Kip O. Findley
Associate Professor, Metallurgical and Materials Engineering
My primary interests in materials engineering are mechanical metallurgy and developing microstructure-mechanical property relationships in advanced metal alloys. There are several engineering models that can accurately estimate mechanical behavior such as stress-strain, fatigue crack initiation and growth rates, fracture toughness, and creep at high temperatures; however, many of those models are fitted mathematical relationships using empirically determined constants that may not fully represent the underlying physical mechanisms governing the specific mechanical property. My research interests involve linking mechanical behavior of metallic materials to microstructural features at a variety of length scales ranging from sub-microscopic to microscopic levels and using this understanding to develop physically-based models. This methodology is applied to Advanced Steel Processing and Products Research Center projects in the bar, plate, and sheet product areas. As part of this research mission, I was awarded an NSF CAREER Grant to study “The Stability and Influence of Metastable Retained Austenite During Fatigue of Advanced Steel Alloys,” which also involves outreach to local schools and after school programs for Denver area high school students. Through my research and teaching activities, I seek to educate undergraduate and graduate students in core physical metallurgy concepts and maintain the strong relationships between the ASPPRC and the industrial sponsors as well as forge new collaborations as opportunities present themselves.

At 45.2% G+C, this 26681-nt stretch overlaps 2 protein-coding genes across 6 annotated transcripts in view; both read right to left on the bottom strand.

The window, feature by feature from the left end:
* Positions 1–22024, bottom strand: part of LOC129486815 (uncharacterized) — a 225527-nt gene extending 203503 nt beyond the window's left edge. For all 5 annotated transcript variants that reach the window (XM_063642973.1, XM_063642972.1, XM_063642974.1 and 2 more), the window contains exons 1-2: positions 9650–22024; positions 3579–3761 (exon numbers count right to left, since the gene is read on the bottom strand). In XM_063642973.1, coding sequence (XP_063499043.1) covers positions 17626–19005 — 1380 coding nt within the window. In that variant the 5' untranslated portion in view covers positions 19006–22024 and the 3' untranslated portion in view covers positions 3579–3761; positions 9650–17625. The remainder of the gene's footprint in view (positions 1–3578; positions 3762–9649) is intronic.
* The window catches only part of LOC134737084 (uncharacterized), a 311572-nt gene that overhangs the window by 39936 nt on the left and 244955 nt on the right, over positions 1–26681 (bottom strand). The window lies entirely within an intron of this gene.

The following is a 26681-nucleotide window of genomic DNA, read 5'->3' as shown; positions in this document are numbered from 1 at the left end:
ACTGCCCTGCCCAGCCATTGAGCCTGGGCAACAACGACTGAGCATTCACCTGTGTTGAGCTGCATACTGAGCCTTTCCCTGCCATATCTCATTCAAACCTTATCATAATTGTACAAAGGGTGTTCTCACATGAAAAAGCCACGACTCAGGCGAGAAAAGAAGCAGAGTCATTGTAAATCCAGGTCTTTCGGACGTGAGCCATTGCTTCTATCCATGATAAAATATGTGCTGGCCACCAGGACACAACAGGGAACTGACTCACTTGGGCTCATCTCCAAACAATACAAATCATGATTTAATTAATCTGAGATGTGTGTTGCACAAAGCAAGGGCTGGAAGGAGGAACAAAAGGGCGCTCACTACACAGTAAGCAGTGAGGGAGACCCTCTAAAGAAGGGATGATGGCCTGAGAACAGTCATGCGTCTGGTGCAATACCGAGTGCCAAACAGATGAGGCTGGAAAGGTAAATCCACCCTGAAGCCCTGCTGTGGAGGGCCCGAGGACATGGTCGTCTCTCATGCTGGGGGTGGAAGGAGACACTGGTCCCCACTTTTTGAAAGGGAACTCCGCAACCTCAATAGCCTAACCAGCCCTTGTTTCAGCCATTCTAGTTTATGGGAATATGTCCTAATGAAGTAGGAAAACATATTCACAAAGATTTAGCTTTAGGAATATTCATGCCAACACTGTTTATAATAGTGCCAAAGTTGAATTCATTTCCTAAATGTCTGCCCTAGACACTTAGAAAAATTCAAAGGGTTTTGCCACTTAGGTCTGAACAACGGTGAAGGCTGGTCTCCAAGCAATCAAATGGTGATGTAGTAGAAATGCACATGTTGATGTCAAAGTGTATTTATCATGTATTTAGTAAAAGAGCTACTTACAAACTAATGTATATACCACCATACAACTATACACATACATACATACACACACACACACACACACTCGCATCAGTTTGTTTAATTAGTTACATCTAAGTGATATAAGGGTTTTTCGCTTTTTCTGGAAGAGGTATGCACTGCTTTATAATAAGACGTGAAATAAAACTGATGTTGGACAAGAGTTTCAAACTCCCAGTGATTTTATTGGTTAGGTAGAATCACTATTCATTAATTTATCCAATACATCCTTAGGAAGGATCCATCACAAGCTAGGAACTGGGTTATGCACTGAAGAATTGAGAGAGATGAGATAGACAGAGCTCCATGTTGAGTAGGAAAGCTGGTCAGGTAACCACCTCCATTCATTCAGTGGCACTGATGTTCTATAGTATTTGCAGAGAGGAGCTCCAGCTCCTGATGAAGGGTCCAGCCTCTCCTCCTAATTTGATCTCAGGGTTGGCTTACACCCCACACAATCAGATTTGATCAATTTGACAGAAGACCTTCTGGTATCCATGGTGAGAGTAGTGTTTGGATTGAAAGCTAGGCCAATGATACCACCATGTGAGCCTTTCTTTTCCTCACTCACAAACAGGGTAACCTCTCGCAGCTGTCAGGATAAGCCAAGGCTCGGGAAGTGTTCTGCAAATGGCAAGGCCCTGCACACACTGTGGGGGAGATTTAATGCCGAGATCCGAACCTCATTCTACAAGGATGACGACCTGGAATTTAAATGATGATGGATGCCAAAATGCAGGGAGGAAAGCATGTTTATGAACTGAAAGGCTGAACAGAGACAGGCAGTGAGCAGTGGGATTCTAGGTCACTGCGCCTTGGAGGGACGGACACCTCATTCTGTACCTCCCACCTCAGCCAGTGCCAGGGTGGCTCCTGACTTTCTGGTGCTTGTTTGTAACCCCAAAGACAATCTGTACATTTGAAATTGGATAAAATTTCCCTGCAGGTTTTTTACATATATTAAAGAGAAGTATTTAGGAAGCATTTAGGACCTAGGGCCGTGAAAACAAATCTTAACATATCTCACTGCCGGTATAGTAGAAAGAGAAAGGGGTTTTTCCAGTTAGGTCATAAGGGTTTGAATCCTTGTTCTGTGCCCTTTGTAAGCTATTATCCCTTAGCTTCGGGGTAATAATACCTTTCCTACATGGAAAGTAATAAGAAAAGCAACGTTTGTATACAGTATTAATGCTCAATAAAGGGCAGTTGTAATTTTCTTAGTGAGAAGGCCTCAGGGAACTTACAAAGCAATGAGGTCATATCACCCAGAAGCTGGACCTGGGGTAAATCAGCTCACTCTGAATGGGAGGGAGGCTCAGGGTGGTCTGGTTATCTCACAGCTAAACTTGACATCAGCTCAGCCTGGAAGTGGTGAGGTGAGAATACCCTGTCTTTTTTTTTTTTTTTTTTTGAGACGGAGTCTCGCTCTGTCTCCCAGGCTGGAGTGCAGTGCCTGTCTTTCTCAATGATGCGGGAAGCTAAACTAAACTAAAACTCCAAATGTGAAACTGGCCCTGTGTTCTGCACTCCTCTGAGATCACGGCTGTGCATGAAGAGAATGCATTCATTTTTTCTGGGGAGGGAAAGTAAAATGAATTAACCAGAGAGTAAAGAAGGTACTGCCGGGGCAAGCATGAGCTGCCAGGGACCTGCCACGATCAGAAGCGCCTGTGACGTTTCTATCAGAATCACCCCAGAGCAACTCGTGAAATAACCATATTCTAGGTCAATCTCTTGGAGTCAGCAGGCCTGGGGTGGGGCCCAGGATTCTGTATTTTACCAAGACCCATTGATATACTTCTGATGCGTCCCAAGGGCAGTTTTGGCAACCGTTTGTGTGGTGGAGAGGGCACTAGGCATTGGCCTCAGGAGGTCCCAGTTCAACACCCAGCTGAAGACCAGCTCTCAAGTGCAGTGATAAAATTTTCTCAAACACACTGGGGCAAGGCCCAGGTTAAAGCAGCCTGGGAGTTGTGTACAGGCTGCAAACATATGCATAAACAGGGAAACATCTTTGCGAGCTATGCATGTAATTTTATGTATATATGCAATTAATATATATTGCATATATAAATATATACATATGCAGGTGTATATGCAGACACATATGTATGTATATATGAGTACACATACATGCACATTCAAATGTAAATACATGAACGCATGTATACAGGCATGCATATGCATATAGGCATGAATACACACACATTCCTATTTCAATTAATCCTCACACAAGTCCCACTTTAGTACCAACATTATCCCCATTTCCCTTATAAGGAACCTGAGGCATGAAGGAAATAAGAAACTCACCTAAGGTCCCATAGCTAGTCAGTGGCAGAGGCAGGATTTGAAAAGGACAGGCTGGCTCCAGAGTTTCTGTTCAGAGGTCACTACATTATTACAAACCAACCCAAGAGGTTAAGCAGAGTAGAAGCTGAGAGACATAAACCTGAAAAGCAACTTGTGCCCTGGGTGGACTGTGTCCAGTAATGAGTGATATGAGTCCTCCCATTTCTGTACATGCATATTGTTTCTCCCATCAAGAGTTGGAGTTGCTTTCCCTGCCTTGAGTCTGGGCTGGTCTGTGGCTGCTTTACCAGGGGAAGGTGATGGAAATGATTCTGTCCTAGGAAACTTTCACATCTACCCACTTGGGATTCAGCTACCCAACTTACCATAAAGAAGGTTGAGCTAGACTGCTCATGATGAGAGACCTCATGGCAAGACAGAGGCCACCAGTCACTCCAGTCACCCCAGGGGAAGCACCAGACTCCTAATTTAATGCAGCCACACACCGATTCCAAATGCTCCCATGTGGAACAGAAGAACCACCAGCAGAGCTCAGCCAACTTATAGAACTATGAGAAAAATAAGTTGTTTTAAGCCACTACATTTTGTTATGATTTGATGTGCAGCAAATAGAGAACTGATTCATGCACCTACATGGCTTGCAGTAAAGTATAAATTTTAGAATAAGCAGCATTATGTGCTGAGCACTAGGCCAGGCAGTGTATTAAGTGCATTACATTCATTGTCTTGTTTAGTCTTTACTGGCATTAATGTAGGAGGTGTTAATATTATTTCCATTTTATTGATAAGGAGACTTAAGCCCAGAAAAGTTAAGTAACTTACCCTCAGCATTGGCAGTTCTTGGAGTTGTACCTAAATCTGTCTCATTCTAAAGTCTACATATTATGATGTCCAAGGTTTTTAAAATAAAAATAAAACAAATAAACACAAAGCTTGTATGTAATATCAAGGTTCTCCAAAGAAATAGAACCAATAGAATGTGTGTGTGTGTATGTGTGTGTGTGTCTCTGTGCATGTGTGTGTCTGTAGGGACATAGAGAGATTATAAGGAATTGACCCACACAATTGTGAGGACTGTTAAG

- B.S. Colorado School of Mines
- Ph.D. Georgia Institute of Technology
- Mechanical metallurgy
- Fatigue and fracture of advanced metal alloys
- Quantitative microstructural characterization
I teach both undergraduate and graduate level courses including:
- MT445/505: Mechanical Behavior of Materials
- MT553: Theory of Dislocations and Strengthening Mechanisms
- MT560: Failure Analysis
- S. Zhang and K.O. Findley, “Quantitative assessment of the effects of microstructure on the stability of retained austenite in TRIP steels,” Acta Materialia, 61(6), April 2013, Pages 1895–1903.
- K.O. Findley, R.L. Cryderman, A.B. Nissan, D.K. Matlock, “The Effects of Inclusions on Fatigue Performance of Steel Alloys,” in AISTech 2013 Proceedings, 2013.
- Enloe, C. M., K. O. Findley, C. M. Parish, M. K. Miller, B. C. De Cooman, and J. G. Speer. “Compositional evolution of microalloy carbonitrides in a Mo-bearing microalloyed steel.” Scripta Materialia, 68: 55-58 (2012); http://dx.doi.org/10.1016/j.scriptamat.2012.09.027.
- Muckelroy, N. C., Findley, K. O., & Bodnar, R. L. (2013). Microstructure and Mechanical Properties of Direct Quenched Versus Conventional Reaustenitized and Quenched Plate. Journal of Materials Engineering and Performance, 22(2), 512-522.
- K.O. Findley, D.K. Matlock, J.G. Speer, “Microstructural Effects on Fatigue Performance of Advanced Line Pipe and Plate Steels,” Proceedings, The International Symposium on the Recent Developments in Plate Steels, AIST, Warrendale, PA, 2011, pp. 51-59.
- K.Partin, K.O. Findley, C.J. Van Tyne, “Microstructural and alloy influence on the low-temperature strengthening behavior of commercial steels used as plates,” Materials Science and Engineering A, Vol. 527, 2010, pp. 5143-5152.
- K.O. Findley, J.L. Evans, A. Saxena, “A critical assessment of fatigue crack nucleation and growth models for Ni- and Ni,Fe-based superalloys”, International Materials Reviews, Vol. 56, (2011), pp. 49-71. DOI: 10.1179/095066010X12777205875796.
- K.O. Findley, A. Saxena., “Low Cycle Fatigue in Rene 88DT at 650°C: Crack Nucleation Mechanisms and Modeling,” Met. and Mat. Trans. A, 37A: 1469-1475 (2006).
- AIST – Metallurgy, Products, Processing, and Applications Committee
- ASM – Action in Education Committee
- TMS – Mechanical Behavior of Materials Committee